From Lawson to Paterson: Walking in the footsteps of literary giants
“I had written him a letter which I had, for want of better knowledge, sent to where I met him down the Lachlan, years ago …’’ – Clancy of the Overflow, AB (Banjo) Paterson
The beauty of a road trip is that you are constantly surprised. While you have an idea of where you want to get to it remains to be seen how you end up getting there.
Plenty of twists and turns along the way. Instead of following a set plan, you can be open to change and fresh ideas.
It was with a sense of wonder that I realised a recent road trip through the heartland of New South Wales was taking me in the footsteps of some of Australia’s literary giants.
“They lie, the men who tell us in a loud decisive tone. That want is here a stranger, and that misery’s unknown …’’ – Faces in the Street, Henry Lawson
It was just by chance that I picked up the trail. For many years I had been trying to get to the early goldfields of this country yet in many ways it mirrored the frustration of the early explorers as they sought ways to cross the Blue Mountains. An impenetrable barrier to the first European settlers of New South Wales.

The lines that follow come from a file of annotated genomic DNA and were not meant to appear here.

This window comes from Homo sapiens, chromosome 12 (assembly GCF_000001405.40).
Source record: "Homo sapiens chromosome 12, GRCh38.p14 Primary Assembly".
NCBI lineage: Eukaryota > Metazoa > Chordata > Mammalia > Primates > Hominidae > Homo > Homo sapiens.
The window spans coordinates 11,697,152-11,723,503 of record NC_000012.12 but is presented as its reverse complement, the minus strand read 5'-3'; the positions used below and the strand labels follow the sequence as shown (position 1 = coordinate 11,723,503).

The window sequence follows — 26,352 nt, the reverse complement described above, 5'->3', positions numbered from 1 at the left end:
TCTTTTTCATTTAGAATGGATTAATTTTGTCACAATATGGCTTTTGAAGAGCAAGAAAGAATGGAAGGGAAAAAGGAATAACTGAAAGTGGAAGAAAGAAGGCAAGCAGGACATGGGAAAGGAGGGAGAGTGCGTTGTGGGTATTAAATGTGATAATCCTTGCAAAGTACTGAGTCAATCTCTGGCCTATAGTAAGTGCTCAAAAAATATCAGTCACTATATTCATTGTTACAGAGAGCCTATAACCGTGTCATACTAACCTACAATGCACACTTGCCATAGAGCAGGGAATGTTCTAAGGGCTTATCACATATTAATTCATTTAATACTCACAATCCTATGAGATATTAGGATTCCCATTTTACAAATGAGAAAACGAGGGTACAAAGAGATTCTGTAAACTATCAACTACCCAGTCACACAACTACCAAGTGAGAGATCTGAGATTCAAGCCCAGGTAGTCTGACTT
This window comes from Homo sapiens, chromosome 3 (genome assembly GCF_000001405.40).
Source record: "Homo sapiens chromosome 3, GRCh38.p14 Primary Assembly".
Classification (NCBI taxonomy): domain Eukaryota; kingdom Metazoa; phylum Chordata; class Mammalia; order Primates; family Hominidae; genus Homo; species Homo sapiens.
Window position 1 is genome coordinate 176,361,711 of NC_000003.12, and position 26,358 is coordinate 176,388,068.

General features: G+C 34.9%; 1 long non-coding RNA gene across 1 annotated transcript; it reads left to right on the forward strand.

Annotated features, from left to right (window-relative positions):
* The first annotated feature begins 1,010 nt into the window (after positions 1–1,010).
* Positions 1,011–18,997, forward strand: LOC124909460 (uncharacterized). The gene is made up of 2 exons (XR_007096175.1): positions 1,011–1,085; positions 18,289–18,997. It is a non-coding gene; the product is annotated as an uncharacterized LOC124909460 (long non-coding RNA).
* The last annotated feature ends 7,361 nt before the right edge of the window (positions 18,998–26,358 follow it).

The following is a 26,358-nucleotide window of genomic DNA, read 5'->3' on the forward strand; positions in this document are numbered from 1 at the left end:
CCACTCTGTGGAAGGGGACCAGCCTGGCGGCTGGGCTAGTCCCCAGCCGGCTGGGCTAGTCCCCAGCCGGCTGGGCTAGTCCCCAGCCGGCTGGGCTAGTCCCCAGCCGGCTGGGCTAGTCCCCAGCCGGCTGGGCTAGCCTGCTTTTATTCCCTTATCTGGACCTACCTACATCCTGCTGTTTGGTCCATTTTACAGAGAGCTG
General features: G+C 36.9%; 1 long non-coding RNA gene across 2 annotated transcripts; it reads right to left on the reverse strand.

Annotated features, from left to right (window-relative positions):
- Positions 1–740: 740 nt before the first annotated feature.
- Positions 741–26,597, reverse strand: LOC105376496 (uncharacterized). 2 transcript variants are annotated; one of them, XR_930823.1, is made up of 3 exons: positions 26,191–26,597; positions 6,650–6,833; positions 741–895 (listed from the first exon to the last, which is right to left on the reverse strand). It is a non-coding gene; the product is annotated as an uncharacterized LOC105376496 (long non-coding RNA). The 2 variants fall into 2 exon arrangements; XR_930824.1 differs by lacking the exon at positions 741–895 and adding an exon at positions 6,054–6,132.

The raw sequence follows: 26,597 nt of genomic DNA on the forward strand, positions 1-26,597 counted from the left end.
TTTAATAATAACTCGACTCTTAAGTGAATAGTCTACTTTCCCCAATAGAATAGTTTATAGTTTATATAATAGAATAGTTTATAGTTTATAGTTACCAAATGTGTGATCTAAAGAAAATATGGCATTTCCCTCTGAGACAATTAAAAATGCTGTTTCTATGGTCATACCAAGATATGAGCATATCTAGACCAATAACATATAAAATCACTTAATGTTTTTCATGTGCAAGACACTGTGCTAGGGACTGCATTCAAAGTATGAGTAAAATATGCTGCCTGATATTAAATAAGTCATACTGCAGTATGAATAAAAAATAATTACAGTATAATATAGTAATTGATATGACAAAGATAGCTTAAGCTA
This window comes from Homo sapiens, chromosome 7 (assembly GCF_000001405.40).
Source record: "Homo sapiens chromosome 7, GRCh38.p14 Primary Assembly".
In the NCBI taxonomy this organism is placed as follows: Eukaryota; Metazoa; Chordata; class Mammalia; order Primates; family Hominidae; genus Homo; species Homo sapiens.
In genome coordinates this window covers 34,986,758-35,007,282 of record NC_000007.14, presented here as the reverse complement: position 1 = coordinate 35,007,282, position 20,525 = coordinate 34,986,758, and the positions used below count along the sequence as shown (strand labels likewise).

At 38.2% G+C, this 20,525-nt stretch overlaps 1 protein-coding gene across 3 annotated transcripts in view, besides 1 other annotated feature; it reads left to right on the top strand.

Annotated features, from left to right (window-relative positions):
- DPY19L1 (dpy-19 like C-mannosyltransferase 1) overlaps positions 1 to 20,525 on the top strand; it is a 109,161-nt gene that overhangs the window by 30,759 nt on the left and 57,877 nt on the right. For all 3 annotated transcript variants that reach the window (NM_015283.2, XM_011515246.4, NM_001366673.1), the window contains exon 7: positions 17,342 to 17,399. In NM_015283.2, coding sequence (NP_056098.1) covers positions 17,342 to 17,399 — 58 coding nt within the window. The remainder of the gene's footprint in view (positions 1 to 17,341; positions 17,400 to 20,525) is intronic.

A few years back I got to Sofala, it was on a trip up from Melbourne and through Bathurst, wanting to bypass Sydney and come in the top end of the Hunter Valley to Newcastle.
Here was a piece of Australian history that I only had a glimmer of understanding. Much like the gold the fossikers sought in the mid 1800s.
Hill End held a strong allure for me. Just like Mudgee. Known today for its wine and fine produce such as honey. It’s enticing B&B accommodation, a weekend escape for Sydney-siders.
That is the beauty of a road trip. You are not bound by distance and timetables. You can stop, explore, continue at your whim.
This time I was heading south from Tamworth, following the B-grade roads to Mudgee and I came to an intersection. Mudgee to the right. Gulgong to the left: “7km to historic town,’’ the sign read.